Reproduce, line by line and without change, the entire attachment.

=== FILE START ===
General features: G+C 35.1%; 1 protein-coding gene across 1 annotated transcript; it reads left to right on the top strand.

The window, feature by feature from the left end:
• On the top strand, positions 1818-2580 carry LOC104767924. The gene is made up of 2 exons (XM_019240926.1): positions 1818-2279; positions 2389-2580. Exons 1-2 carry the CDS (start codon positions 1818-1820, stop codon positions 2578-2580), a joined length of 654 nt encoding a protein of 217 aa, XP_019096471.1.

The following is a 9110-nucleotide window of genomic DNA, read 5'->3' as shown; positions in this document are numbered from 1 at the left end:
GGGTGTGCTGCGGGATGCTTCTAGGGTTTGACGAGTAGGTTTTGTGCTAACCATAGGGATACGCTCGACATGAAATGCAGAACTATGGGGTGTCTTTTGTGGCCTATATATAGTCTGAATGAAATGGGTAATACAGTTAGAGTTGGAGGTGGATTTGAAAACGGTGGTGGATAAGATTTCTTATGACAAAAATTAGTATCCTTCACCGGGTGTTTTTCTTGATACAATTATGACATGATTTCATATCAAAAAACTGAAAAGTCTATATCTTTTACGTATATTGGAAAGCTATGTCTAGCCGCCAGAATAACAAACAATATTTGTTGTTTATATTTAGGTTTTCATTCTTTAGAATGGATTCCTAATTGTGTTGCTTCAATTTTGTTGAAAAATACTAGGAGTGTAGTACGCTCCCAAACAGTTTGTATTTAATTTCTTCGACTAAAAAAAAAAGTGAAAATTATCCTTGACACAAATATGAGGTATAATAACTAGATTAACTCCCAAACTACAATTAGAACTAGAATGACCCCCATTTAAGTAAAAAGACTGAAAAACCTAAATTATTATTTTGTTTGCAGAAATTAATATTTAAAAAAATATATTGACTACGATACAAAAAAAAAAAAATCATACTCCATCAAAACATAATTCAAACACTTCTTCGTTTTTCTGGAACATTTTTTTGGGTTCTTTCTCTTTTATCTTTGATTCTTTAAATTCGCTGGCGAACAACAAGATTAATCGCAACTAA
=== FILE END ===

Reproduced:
General features: G+C 35.1%; 1 protein-coding gene across 1 annotated transcript; it reads left to right on the top strand.

The window, feature by feature from the left end:
• On the top strand, positions 1818-2580 carry LOC104767924. The gene is made up of 2 exons (XM_019240926.1): positions 1818-2279; positions 2389-2580. Exons 1-2 carry the CDS (start codon positions 1818-1820, stop codon positions 2578-2580), a joined length of 654 nt encoding a protein of 217 aa, XP_019096471.1.

The following is a 9110-nucleotide window of genomic DNA, read 5'->3' as shown; positions in this document are numbered from 1 at the left end:
GGGTGTGCTGCGGGATGCTTCTAGGGTTTGACGAGTAGGTTTTGTGCTAACCATAGGGATACGCTCGACATGAAATGCAGAACTATGGGGTGTCTTTTGTGGCCTATATATAGTCTGAATGAAATGGGTAATACAGTTAGAGTTGGAGGTGGATTTGAAAACGGTGGTGGATAAGATTTCTTATGACAAAAATTAGTATCCTTCACCGGGTGTTTTTCTTGATACAATTATGACATGATTTCATATCAAAAAACTGAAAAGTCTATATCTTTTACGTATATTGGAAAGCTATGTCTAGCCGCCAGAATAACAAACAATATTTGTTGTTTATATTTAGGTTTTCATTCTTTAGAATGGATTCCTAATTGTGTTGCTTCAATTTTGTTGAAAAATACTAGGAGTGTAGTACGCTCCCAAACAGTTTGTATTTAATTTCTTCGACTAAAAAAAAAAGTGAAAATTATCCTTGACACAAATATGAGGTATAATAACTAGATTAACTCCCAAACTACAATTAGAACTAGAATGACCCCCATTTAAGTAAAAAGACTGAAAAACCTAAATTATTATTTTGTTTGCAGAAATTAATATTTAAAAAAATATATTGACTACGATACAAAAAAAAAAAAATCATACTCCATCAAAACATAATTCAAACACTTCTTCGTTTTTCTGGAACATTTTTTTGGGTTCTTTCTCTTTTATCTTTGATTCTTTAAATTCGCTGGCGAACAACAAGATTAATCGCAACTAA